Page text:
My plan to protect myself was simple enough - go to work, stay away from all couples and happy people in love, and have dinner at my best friend Sarah's house; where the sarcasm, hilarity, and banter between us are served up right alongside the always delicious gourmet food.

Well, as I have been made harshly aware by the universe, plans do not always go the way we hoped. Dinner at my friend's place was great, but everything leading up to it was borderline ridiculous. Here's the problem: Im an Adjunct Professor at a University. Universities are filled with teenagers and super young people who are super enthusiastic about every little thing - especially Valentine's Day. Before my first class even began, as I sat in a perfectly innocent lounge-area, to, ya know, lounge .... a large gaggle of giggling girls appeared out of nowhere, like a nightmare, carrying red and pink balloons and hugging and falling into each other while squeeling in a sing-songy voice: "Oh My Godddd!!! Happy Valentine's Dayyyy!!!!!" "Oh My God! You too!"

Oh My God! Get me outta here!

Not being able to handle this Ode to St. Valentine display, I took my bags and walked over to the campus cafeteria to grab a quick breakfast. As I waited for my food, this horrific dialogue took place between me and the worker behind the counter:

Him: Happy Valentines Day to you! You have plans with your husband tonight?

Me: Nope. (no idea why he assumed that I was even married, but he refused to stop talking about it.)

Him: No plans? You no do anything with your husband? Does he work tonight?

Me: Nope. (in my head, Im thinking "Please please please stop saying the word husband. Please stop!!!)

Him: That's not good. Your husband needs to treat you nice today. Maybe you do something on the weekend, you and your husband? You go out on the weekend?


Of course, I didnt say any of this, because there was a huge line of people behind me and my face was turning beat-red, and I was seconds away from sobbing right there in the middle of the University Center. I also knew that this man wasnt trying to be rude, and he obviously had no idea that my husband is dead. And the last thing I wanted to do was embarass him and make him feel terrible when he was just making small-talk. Granted, it was the worst small-talk in the history of small-talk, but still .....

By the time the end of the day came around, I was so beyond ready to go home and sit with our two adopted kitties and just stare at the wall all night. And that's pretty much what I did tonight. Stared at the wall. But before I did that, I did this. I hope you enjoy it:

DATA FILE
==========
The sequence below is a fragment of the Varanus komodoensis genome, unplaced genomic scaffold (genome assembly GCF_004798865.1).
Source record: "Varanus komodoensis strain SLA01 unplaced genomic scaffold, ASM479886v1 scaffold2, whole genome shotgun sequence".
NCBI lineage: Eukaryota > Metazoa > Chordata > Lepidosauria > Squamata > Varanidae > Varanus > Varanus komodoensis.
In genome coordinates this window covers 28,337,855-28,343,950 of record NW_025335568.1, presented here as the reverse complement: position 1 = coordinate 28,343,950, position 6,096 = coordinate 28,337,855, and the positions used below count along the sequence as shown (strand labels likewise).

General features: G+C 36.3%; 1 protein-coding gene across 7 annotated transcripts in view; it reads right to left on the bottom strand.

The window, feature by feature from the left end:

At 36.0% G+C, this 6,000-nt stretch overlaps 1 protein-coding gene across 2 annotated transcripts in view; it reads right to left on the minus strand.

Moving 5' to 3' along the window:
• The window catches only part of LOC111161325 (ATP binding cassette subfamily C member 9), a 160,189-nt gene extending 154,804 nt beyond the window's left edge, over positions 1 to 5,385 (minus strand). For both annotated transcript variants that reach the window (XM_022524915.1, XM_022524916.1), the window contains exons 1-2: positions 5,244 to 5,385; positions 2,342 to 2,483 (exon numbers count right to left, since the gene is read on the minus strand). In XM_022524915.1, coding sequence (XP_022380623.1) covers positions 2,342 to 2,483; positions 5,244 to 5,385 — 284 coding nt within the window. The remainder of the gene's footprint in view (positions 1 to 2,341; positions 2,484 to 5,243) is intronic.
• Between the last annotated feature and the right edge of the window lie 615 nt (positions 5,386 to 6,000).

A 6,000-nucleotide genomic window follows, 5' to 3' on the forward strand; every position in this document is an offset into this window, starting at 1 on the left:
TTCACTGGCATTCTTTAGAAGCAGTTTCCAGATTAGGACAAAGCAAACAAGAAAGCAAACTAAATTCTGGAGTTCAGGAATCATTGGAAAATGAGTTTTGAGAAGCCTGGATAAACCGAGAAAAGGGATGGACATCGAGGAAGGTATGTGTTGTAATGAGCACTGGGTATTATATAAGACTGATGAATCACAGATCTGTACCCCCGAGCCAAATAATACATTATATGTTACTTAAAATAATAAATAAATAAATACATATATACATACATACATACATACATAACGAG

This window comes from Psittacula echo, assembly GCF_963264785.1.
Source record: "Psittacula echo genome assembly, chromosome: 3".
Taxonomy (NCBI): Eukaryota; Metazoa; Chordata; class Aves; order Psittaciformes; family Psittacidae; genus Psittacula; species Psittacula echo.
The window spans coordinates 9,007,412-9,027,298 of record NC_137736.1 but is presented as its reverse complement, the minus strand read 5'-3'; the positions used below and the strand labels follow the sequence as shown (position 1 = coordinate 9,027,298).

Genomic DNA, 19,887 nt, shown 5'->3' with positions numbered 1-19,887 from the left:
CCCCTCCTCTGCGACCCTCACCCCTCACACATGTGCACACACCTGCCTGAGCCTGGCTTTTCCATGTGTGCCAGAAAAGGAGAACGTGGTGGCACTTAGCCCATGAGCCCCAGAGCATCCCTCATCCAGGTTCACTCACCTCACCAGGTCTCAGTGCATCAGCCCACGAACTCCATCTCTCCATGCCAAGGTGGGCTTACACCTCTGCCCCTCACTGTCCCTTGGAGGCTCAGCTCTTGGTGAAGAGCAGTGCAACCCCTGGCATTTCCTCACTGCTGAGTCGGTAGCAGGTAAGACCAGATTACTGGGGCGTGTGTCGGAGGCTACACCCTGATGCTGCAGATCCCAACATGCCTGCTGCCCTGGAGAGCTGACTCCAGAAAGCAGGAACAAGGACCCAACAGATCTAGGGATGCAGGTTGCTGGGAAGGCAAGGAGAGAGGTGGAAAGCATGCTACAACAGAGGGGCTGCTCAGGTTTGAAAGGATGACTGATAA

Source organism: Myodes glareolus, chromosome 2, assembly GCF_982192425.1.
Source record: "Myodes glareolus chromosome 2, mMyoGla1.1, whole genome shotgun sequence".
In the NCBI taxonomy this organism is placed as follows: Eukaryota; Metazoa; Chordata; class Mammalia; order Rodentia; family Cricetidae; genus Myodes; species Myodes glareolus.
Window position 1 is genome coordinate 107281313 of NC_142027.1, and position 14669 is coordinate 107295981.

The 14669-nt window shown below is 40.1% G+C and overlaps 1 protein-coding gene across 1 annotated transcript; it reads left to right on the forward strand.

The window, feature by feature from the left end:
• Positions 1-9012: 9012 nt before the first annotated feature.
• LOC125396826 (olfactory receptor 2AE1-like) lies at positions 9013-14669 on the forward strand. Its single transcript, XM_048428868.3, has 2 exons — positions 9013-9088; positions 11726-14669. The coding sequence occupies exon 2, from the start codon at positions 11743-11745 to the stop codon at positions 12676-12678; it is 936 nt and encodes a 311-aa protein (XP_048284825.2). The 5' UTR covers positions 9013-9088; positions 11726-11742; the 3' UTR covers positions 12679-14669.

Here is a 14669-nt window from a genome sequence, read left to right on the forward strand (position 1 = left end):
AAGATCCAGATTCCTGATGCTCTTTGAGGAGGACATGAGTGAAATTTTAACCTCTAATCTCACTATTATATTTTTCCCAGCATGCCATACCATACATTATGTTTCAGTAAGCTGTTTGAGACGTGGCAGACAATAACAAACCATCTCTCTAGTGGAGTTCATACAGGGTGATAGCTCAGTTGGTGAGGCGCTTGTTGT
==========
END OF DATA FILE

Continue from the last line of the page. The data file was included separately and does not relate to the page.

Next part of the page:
Top 5 Ways to Annoy People In Love on Valentine's Day:

1. Stand in the cheap-candy aisle at a drugstore and approach all the guys about to buy awful Whitman's Samplers with: "Seriously? This is what you're going with? Dont even bother with the tacky bear holding a balloon on a stick thing. Now you're just being insulting."

2. Stand at the grocery store or gas-station, where men go to buy last-minute flowers, and yell out from a bullhorn: "Guys who dont give a crap - buy these! Tell your girl to ignore that weird, musty smell coming from the bouquet - we dont know what it is either! She can water these, but it wont help! These flowers will die suddenly and without warning - just like my husband!"

3. Go to a restaurant and give them the name "Widow", so that when your table is ready, they have to announce: "Widow - party of one. Widow???" Get a table alone, in the center of the room. Once the place is filled with happy couples, begin talking and giggling loudly as if another person is with you. Pull a rose out and present it to yourself, and say: "Oh baby! You shouldnt have! You're such a naughty boy! Let's go home!" Exit restaurant laughing up a storm with your imaginary partner, leaving everyone completely baffled.

4. Start your own line of Conversation Hearts and sneak them into the bags of normal ones in stores. Come up with classic messages such as: "Alone", "Everyone Will Die", "Be My Widow", "Be Mine - Until I Die Unexpectedly", "There's a Good Chance One of Us Will Die Soon", and "Will You Be My Valentine ... Cat?"

5. Attack Hallmark stores armed with a magic-marker. Draw sad faces, moustaches, and giant penises all over the Valentines cards. Hide behind display and laugh.

Or, just do what I did tonight, and sit in your dead husband's favorite old recliner chair, staring at the wall. I will try this whole "life" thing again tomorrow.

Thursday, February 14, 2013

Would I still be your Valentine?


Jeremy was never big on Valentine's day.

He didn't hate it. We didn't ban it. He just wasn't overly romantic. He tried to be, and did some very sweet things, but most of the time we were too broke to really do anything anyway. And yet, on this Hallmark holiday celebrating love, it brings those little moments rushing back as if it were a big deal. Cause he was a big deal to me.